Spyro The Dragon is a gaming icon on par with the likes of Sonic The Hedgehog (Yes, I said it). I remember my introduction to the character quite well. It was the night my brother brought home a PlayStation 1 with a case full of games that he had bought from a friend.
Spyro 2: Ripto’s Rage was one of those games and as far as I remember that was the first Playstation game I played. I have many fond memories with Spyro and I played that game over and over again.
When the remaster came along, I had to get it solely for nostalgia’s sake and I felt it was a good time to get my hands on NECA Toys’ official Spyro The Dragon figure as well…
You’ve got to hand it to NECA in the paint and sculpt department. Spyro looks like a carbon copy of the character from the game. His scales and skin are so well done and there are parts that aren’t just painted but actually pieces attached to the figure.
There is some faded paint where his wings meet his back but honestly, you have to look for it to see it. Another thing is the paint around the base of the wings tends to break off when the wings are moved but it isn’t really noticeable. As far as paint goes, Spyro looks amazing. So good job, NECA!
He also scales well with other figures as seen below.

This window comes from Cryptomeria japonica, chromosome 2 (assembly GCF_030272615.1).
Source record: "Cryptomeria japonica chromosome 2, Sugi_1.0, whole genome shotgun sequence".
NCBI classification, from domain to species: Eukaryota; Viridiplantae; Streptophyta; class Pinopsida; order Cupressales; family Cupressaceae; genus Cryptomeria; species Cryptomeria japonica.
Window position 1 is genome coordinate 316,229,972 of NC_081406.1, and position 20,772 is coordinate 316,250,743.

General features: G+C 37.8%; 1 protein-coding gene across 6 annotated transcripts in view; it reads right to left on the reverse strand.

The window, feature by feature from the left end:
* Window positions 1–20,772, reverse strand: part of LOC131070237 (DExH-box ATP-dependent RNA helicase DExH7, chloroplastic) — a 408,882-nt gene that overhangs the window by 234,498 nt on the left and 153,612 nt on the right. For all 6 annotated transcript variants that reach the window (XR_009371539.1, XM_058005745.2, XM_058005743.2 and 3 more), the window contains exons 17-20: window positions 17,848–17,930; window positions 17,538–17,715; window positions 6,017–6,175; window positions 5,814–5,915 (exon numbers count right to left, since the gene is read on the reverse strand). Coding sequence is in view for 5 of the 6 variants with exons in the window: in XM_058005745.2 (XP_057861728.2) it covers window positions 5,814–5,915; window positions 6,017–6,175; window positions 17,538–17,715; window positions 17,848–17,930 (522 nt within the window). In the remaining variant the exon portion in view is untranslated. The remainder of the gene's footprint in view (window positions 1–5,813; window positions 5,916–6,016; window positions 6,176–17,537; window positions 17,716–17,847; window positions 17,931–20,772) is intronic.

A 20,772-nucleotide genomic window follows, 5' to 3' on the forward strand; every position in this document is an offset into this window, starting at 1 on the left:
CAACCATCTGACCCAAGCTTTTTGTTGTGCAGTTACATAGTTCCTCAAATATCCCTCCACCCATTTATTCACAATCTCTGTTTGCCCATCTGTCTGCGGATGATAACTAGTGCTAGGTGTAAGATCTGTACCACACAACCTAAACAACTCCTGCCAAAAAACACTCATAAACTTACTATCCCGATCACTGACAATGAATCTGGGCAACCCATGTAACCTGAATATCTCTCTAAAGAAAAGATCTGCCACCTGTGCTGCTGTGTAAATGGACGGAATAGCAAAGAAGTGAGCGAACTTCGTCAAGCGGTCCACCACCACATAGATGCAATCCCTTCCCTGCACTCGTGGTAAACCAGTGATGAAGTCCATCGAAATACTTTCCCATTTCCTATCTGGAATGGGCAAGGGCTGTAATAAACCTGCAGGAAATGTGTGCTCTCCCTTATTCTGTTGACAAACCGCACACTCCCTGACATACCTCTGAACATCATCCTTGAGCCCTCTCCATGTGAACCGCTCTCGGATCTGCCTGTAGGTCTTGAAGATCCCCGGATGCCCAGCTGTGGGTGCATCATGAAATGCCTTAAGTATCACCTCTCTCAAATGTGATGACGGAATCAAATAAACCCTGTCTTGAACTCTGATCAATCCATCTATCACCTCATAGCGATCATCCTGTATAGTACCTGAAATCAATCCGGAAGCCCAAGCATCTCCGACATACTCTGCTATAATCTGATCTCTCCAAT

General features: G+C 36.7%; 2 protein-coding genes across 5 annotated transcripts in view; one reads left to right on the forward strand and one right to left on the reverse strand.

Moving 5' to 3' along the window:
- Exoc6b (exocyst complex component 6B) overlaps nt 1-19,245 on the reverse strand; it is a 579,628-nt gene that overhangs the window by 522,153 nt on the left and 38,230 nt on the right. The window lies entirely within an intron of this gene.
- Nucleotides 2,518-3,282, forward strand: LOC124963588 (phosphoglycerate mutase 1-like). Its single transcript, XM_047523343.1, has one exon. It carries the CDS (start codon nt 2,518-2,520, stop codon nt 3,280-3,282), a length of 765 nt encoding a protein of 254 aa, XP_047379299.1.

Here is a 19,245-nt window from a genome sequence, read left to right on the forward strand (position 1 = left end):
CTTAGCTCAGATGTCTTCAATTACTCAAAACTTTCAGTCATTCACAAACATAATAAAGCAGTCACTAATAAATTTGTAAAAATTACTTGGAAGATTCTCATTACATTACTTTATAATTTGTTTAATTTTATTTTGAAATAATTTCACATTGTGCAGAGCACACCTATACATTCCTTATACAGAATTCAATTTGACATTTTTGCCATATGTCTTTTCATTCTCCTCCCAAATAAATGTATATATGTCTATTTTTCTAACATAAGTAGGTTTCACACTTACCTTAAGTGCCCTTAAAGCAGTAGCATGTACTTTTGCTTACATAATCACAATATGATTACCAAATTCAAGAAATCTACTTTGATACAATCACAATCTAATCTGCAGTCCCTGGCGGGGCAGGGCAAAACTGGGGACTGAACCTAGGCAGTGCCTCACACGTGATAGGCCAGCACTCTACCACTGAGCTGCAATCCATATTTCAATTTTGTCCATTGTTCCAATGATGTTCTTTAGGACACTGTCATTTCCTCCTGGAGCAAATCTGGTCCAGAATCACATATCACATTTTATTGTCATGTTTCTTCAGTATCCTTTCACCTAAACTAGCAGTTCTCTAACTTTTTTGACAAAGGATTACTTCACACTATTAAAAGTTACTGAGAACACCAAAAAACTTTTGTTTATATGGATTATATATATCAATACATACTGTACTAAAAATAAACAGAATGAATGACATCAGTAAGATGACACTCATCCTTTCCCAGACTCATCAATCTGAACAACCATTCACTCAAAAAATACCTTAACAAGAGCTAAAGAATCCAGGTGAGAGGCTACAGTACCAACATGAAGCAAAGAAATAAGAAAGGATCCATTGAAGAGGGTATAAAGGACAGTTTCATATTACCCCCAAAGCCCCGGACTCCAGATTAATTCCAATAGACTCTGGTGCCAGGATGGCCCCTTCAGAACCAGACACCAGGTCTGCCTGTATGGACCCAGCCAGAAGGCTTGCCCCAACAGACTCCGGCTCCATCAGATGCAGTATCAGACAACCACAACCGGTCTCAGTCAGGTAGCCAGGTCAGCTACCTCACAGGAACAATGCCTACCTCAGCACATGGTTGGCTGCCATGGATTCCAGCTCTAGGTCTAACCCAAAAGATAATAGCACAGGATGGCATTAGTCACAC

Simply put, I’m impressed. Spyro’s head has all the range of motion you’d expect from an articulated figure. His lower neck moves, which does break the sculpt of his chest scales but it is nice to have that range of motion even though I wouldn’t use it.
His legs move outwards and back and forth, his wings move up and down (couple this with the legs and you can recreate his flying pose) and he has a mid-body joint. But what really impresses me is his tail.
This thing has so many joints in it and somehow it just works. Even the tip can move. I was taken aback when I moved it for the first time. That alone is impressive. And yes, with some work Spyro can sit down.
A common defect with this toy has been his feet. The front feet were on the back legs and vice versa and it looked really weird. Luckily, it is an easy fix. All I did was heat up the ankles with a hairdryer until the plastic went warm and soft.
Then, I gently pulled the feet off and swapped them around and put the figure in ice-cold water, so the plastic could harden quickly (though this may be overkill, I just like doing it after I perform ‘surgery’ on a figure. This isn’t my first rodeo).
Luckily, the feet are on ball peg joints so it was easy. Below is a before, mid-fixing and after image of the feet in question.
Overall, Spyro is a good figure. It was annoying that I had to do some DIY fixing on a figure I paid for but defects happen and at least there are workarounds for some of them.
- Good sculpt and paint
- Good range of motion
- It’s Spyro
- Some minor paint chipping around the wings
- May have back to front feet (fixing may be required)